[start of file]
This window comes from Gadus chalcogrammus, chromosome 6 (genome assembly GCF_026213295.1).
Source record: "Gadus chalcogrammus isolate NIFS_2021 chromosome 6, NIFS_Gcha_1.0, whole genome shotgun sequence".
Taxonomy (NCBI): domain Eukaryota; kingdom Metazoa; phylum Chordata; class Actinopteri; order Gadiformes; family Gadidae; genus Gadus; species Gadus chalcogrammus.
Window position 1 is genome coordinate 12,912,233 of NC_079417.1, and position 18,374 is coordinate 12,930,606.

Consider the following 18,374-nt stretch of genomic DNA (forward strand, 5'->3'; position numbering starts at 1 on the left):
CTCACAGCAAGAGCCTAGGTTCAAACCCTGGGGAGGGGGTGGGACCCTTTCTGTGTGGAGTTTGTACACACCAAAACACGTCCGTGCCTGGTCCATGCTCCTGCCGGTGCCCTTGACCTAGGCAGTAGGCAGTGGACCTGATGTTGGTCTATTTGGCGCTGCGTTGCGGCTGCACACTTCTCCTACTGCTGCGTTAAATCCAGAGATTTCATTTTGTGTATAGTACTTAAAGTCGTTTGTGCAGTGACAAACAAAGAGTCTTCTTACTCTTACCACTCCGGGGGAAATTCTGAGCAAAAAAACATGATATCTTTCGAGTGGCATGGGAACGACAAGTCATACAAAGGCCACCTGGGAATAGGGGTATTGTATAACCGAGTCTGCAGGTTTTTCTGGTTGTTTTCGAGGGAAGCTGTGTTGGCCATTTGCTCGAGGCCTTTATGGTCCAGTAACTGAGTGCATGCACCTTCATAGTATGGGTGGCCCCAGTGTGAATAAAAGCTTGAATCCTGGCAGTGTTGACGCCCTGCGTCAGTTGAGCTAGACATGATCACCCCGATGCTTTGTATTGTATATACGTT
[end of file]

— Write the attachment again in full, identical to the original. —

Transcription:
This window comes from Gadus chalcogrammus, chromosome 6 (genome assembly GCF_026213295.1).
Source record: "Gadus chalcogrammus isolate NIFS_2021 chromosome 6, NIFS_Gcha_1.0, whole genome shotgun sequence".
Taxonomy (NCBI): domain Eukaryota; kingdom Metazoa; phylum Chordata; class Actinopteri; order Gadiformes; family Gadidae; genus Gadus; species Gadus chalcogrammus.
Window position 1 is genome coordinate 12,912,233 of NC_079417.1, and position 18,374 is coordinate 12,930,606.

Consider the following 18,374-nt stretch of genomic DNA (forward strand, 5'->3'; position numbering starts at 1 on the left):
CTCACAGCAAGAGCCTAGGTTCAAACCCTGGGGAGGGGGTGGGACCCTTTCTGTGTGGAGTTTGTACACACCAAAACACGTCCGTGCCTGGTCCATGCTCCTGCCGGTGCCCTTGACCTAGGCAGTAGGCAGTGGACCTGATGTTGGTCTATTTGGCGCTGCGTTGCGGCTGCACACTTCTCCTACTGCTGCGTTAAATCCAGAGATTTCATTTTGTGTATAGTACTTAAAGTCGTTTGTGCAGTGACAAACAAAGAGTCTTCTTACTCTTACCACTCCGGGGGAAATTCTGAGCAAAAAAACATGATATCTTTCGAGTGGCATGGGAACGACAAGTCATACAAAGGCCACCTGGGAATAGGGGTATTGTATAACCGAGTCTGCAGGTTTTTCTGGTTGTTTTCGAGGGAAGCTGTGTTGGCCATTTGCTCGAGGCCTTTATGGTCCAGTAACTGAGTGCATGCACCTTCATAGTATGGGTGGCCCCAGTGTGAATAAAAGCTTGAATCCTGGCAGTGTTGACGCCCTGCGTCAGTTGAGCTAGACATGATCACCCCGATGCTTTGTATTGTATATACGTT